Flawless | An Excerpt from the Big Ideas & New Perspectives Category

Elise Hu

January 25, 2024


A cutting-edge journalistic exposé of self-care consumerism, using the extreme case South Korea to both celebrate the astounding growth of K-Beauty and South Korean pop culture as a global export and examine the dark implications for women in a looks-obsessed patriarchy, in a debut that asks the question: What is the future of beauty?


I’ve seen the future, and it’s poreless. In 2015, I moved from Washington, D.C., to a city I’d never previously stepped foot in—Seoul, South Korea—to be an international correspondent and the first-ever Korea and Japan bureau chief for the American broadcaster NPR. Almost immediately, I realized that by making the move, I had time-traveled forward and was face-to-face with the future of how we might live, look, and relate to one another. 

South Korea’s capital is an endless assault of images blasting in your direction on every street corner, at every hour. Many of them are faces. They tower above you on digital signage glowing from the sides of skyscrapers, flash by in subway stations deep underground, or whip past on cars topped with oversized screens. What I found after I moved there (with my journalist husband, toddler daughter, geriatric beagle, and two cats) was a city that felt like a living monument to conspicuous consumption, with upscale malls, blinding lights, and blinding wealth—everything hitting you with its height and size and newness. Looking at all the floor-to-ceiling ads featuring faces, I started to notice they had a uniformity to them, as if they were variations on a prototype. 

In the bustling Myeongdong shopping district and along the supercool streets of Gangnam, there were so many skincare and makeup stores that I could stand on a corner and see a Face Shop across from a Face Shop across from a Face Shop. It was common to spot women walking around with silicone nose covers and medical tape, following cosmetic procedures. I sometimes spied even more dramatically bandaged bodies of tourists, with full-on Freddy Krueger–style post-op masks, moving about the crowded spaces of Seoul.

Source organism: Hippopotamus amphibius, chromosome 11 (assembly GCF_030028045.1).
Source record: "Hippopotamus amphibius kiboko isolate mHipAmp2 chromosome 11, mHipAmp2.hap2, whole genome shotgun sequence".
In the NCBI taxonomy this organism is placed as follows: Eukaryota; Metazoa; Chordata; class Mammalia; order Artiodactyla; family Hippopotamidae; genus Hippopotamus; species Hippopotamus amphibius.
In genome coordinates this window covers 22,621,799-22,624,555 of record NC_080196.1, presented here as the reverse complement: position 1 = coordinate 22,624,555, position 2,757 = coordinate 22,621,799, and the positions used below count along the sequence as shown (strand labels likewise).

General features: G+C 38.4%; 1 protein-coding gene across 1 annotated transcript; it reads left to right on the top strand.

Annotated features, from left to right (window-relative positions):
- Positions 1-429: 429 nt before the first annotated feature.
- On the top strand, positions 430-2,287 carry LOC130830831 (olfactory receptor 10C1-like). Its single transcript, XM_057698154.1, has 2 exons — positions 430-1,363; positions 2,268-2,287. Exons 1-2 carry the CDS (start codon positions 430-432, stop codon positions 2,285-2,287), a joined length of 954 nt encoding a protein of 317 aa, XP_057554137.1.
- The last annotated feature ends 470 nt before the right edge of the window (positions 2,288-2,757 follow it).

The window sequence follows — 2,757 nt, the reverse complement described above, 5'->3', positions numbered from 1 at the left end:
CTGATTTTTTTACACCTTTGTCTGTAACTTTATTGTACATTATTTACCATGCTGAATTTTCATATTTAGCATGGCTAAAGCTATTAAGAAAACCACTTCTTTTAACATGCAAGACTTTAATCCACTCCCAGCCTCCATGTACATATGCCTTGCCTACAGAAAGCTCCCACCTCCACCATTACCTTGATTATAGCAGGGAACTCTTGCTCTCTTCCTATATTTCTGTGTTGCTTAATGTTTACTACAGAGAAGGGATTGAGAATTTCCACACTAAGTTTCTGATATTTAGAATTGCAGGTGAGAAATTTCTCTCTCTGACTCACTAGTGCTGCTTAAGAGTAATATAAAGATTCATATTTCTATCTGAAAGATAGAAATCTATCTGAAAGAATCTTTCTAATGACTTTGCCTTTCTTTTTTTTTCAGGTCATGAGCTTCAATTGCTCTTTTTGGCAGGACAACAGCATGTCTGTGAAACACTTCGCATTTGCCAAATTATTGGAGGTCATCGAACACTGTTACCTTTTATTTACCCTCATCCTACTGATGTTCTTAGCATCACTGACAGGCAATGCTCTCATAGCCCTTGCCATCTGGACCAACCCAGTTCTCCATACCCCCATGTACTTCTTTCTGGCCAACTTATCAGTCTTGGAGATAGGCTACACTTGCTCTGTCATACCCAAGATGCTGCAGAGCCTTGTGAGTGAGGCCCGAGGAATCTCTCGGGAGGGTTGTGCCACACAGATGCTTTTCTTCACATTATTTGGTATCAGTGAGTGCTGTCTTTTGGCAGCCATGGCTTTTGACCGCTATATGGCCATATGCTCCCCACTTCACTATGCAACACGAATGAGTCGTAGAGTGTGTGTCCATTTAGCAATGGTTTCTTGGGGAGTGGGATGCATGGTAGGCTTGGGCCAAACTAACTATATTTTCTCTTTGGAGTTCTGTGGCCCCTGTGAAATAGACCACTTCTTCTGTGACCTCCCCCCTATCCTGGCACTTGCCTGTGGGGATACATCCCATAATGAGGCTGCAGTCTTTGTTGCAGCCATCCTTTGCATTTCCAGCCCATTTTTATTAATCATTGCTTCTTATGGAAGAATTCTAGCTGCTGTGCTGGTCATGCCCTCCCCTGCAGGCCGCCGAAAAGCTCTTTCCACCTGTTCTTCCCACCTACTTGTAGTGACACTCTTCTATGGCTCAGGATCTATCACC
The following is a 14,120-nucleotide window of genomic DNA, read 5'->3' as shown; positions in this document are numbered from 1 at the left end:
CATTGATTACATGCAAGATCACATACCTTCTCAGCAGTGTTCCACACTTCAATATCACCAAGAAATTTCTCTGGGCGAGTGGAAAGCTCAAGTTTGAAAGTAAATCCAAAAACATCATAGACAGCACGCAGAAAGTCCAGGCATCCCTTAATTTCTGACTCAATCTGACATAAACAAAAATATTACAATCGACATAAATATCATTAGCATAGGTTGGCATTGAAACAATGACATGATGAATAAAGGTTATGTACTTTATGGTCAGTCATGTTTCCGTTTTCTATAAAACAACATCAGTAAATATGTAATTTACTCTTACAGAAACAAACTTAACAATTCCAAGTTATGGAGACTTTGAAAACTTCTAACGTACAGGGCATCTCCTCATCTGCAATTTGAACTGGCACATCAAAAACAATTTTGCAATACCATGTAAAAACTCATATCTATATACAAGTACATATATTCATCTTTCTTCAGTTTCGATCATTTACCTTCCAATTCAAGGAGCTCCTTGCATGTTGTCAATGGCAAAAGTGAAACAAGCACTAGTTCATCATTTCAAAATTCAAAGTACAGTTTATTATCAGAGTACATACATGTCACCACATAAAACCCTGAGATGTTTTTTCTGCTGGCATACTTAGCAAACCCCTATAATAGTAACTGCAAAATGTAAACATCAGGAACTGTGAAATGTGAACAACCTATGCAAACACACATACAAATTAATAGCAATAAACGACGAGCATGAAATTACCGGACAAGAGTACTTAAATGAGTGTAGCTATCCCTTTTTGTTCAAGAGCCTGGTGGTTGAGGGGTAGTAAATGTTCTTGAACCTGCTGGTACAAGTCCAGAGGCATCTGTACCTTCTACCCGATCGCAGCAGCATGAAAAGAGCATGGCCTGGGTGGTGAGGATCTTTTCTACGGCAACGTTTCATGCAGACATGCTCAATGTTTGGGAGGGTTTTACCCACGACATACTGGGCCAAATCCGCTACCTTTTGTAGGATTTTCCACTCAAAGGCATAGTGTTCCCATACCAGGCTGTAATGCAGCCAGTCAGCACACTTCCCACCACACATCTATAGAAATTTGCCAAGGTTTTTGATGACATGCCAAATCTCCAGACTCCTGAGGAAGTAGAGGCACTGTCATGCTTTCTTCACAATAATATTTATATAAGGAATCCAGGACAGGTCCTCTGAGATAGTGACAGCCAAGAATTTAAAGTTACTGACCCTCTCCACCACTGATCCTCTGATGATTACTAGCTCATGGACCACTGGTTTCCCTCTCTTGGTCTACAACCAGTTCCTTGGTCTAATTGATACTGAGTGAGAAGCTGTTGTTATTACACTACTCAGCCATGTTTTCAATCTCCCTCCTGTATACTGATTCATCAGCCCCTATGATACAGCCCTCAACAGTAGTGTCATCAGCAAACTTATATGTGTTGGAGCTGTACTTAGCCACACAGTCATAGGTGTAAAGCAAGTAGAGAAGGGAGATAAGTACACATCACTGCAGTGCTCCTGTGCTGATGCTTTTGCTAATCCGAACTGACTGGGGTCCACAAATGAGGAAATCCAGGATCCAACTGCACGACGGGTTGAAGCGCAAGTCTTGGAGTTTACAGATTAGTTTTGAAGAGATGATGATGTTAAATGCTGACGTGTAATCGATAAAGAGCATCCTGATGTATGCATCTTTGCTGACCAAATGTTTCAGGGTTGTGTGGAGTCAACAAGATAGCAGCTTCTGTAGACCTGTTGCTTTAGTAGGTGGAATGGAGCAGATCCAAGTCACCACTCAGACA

The obsession with appearance runs deep—you’re expected to include a photo, height, and weight on résumés for jobs across various industries—and the country’s wide and early embrace of digital technologies has turned its society into an overlap of selfie culture and “self-care” consumerism. South Korea is leading the way on bringing these trends to global consumers—South Korean cosmetics exports quadrupled from $1.6 billion to $6.3 billion between 2014, the year I got assigned to Korea, and 2018, the year I moved back to the United States.1 Having gained a cultlike following around the world, the K-beauty industry is projected to be worth $13.9 billion by 2027.2 

Korea’s advancements include an enthusiastic embrace of consumer beauty, for everyone, and a look that’s free of surprises—no blemishes, bulges, or hairs out of place. Equally embraced is support for the idea that digital filters can be less imperative if you perfect your look not with temporary cover-ups but with a more permanent alteration of the canvas—the body itself. That’s possible thanks to developments in science and technology—skincare products, injections, and plastic surgery. But the sought-after result of all the beautification work is for it to appear like there was no work done at all. The future I glimpsed brought technological innovation to the surface of our faces and bodies, while promising consumers “choice” and self-expression for the whole process.